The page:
One of the reasons that bankers and investors and others in similar fields are lobbying against regulatory reform is that it would stifle “innovation.” Apparently, transparency in reporting practices and requirements to explain to consumers what is happening when they sign the dotted line is something that hinders innovative financial products from taking root in the market. But do we really need all these “innovations”?
Let’s review some of the fabulous financial “innovations” that have provided so many fantastic opportunities for individuals over the last couple of decades:
- Option ARMs
- Interest-only home loans
- Payday loans
- Fee harvester credit cards
Most of these “innovations” turned out to be little more than creative ways for a few people to make insane amounts of money at the expense of the rest of us. Especially since these “innovations” are not economically sustainable on a widescale over a long period of time — as we have witnessed. The fine print, legalese and sometimes-shady practices employed in order to give people access to these financial products is, in some cases, enough to confuse even those who are financially savvy.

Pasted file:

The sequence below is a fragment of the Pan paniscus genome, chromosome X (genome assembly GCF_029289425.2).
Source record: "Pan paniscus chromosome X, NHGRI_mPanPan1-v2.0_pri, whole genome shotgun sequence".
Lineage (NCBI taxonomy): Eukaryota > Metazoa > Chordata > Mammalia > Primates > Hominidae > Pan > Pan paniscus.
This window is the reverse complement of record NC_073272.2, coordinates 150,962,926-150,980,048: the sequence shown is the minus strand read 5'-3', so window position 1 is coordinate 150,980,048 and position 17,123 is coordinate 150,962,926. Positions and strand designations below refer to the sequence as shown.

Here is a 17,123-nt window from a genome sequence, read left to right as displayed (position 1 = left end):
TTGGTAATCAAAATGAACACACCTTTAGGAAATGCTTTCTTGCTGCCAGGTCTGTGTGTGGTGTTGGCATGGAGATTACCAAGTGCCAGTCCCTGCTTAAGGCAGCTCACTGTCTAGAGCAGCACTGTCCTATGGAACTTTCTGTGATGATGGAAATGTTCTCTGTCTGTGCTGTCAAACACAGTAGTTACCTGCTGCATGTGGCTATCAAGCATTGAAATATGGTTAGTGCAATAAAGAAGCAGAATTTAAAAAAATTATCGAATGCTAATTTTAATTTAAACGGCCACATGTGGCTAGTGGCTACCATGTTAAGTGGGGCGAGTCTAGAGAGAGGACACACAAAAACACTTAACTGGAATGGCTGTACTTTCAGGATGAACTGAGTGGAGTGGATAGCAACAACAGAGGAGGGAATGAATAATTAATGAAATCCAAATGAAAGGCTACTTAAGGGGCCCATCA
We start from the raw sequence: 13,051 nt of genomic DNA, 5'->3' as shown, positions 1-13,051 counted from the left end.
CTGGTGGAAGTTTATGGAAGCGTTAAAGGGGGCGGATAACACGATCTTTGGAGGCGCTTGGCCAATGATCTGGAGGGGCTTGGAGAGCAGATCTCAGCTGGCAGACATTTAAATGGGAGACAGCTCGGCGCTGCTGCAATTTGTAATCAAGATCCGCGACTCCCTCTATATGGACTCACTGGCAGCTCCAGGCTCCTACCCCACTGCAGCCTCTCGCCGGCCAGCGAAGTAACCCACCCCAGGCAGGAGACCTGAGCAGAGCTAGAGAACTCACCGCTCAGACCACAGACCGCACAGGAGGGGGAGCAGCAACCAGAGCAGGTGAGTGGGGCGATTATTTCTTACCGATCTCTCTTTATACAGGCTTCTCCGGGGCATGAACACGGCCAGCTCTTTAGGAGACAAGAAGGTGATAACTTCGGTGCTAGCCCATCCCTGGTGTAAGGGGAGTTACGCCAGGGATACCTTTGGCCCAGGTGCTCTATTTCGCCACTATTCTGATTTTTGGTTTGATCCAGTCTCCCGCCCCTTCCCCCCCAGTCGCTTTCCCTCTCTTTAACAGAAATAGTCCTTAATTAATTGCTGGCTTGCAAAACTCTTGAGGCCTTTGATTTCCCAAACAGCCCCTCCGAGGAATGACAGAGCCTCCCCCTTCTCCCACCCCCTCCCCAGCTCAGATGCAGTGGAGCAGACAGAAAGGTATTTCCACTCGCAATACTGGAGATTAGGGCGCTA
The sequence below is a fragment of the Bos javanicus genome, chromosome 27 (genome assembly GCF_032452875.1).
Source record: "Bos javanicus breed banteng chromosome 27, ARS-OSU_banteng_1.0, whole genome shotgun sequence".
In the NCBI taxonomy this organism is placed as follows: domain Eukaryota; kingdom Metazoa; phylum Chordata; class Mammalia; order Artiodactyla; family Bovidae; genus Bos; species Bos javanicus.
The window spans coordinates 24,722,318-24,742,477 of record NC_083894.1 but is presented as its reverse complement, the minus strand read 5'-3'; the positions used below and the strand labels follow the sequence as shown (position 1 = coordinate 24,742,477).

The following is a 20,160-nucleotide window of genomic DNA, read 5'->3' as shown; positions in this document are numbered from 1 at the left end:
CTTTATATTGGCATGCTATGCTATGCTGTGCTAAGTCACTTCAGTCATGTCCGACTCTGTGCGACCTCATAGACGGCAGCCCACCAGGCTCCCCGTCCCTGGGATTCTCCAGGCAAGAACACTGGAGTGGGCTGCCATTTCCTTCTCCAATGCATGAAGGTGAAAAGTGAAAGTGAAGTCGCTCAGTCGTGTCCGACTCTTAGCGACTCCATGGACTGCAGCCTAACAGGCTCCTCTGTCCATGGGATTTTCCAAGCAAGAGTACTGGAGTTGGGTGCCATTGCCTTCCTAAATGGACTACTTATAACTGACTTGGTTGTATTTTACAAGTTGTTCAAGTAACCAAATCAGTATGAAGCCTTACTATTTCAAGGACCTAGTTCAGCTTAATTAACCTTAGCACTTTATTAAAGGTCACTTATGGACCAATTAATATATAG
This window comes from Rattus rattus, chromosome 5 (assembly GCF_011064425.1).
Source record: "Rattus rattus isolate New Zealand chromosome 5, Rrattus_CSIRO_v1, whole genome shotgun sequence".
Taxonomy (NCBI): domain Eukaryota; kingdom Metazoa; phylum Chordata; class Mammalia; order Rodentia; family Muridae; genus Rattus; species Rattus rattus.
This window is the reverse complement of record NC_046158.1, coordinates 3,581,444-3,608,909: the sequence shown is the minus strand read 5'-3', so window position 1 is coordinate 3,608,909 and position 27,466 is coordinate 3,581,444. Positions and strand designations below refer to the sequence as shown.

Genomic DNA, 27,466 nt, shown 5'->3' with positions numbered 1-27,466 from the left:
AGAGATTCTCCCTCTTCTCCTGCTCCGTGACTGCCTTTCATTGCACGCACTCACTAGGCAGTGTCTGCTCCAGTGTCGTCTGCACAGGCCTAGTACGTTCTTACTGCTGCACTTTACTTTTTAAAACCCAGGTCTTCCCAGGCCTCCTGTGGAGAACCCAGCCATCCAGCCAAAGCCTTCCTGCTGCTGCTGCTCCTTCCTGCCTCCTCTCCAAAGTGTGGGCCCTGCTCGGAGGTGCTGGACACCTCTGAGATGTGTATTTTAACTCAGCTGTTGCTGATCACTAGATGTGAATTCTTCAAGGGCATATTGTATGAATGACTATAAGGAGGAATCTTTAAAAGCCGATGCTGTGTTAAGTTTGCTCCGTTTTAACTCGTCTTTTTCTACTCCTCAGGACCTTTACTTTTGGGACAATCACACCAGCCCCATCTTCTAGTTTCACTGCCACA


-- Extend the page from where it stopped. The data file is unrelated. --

So maybe a little less financial innovation, and a little more adherence to “old-fashioned” principles of solid finance, is in order. Sure, it may provide consumers with “limited borrowing choices” according to the American Financial Services Association, but the choices available will be much better in terms of personal finance. And maybe, just maybe, we’ll get to a point where we aren’t lending money to people who really shouldn’t be borrowing that much of it in the first place.
Yes, the consumer is responsible for due diligence. But at the same time, people in positions of trust, helping consumers make important financial decisions, should also be held to a certain standard. They should be required to be honest and transparent, rather than trying to bury the truth in pages of fine print.
Image source: Gregory F. Maxwell via Wikimedia Commons